Most Christmas picture books are dumb. A few are awesome. Both of these facts are more important than you might think, because vapid books don’t just sucker doting parents and grandparents out of a few bucks, they actually make the world a worse place in which to live.
History and literature remind us that human stupidity causes just as much collateral damage as a few evil dictators or lone gunmen. Why encourage our children to have dumb tastes? Why feed them literary dust bunnies?
On the other hand, human minds respond to the nourishment that comes from good, true, and beautiful books. Sharing gorgeous pictures and well-crafted stories with our children is an excellent way to combat the dehumanizing habits and beliefs that are making our world more shrill, more angry, and more sad.
Fortunately, most of us can tell instinctively which picture books are worthwhile. The good ones are the volumes we can enjoy reading aloud 57 times. They draw readers of multiple ages together. They convey something true and real. They are absolutely worth purchasing.
That’s why I’ve spent the last two weeks borrowing more than 90 different Christmas picture books from the library. It’s part of a quest to sort the dumb from the awesome. After reading through the piles, I’ve assembled a list of awesome ones that suit my ideas of what makes for a good picture book, and I’ve purchased a few for my own family.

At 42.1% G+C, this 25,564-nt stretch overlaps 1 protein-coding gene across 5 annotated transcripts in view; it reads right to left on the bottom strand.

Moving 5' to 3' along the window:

I plan to divide them between four bags and let my children choose a new collection to open on each Sunday during Advent. When the Christmas decorations come down, I’ll pop the books and bags into storage for next year.
I hope you, too, will share books with your children—or young relatives, neighbors, or hapless bystanders—this Advent and Christmas. Here is a run-down of the books I recommend.
My Criteria for Good Christmas Picture Books
Of course, taste in picture books is somewhat subjective. None have lasted through the centuries yet. My criteria is as follows:
- The author should (clearly) love the English language. I’m looking for an engaging use of words. I’m looking for good storytelling. When I read a given book, I’m hoping to feel the spark that shines from truly good stories—the spark that makes it fun to share the story over and over again, even right before nap time.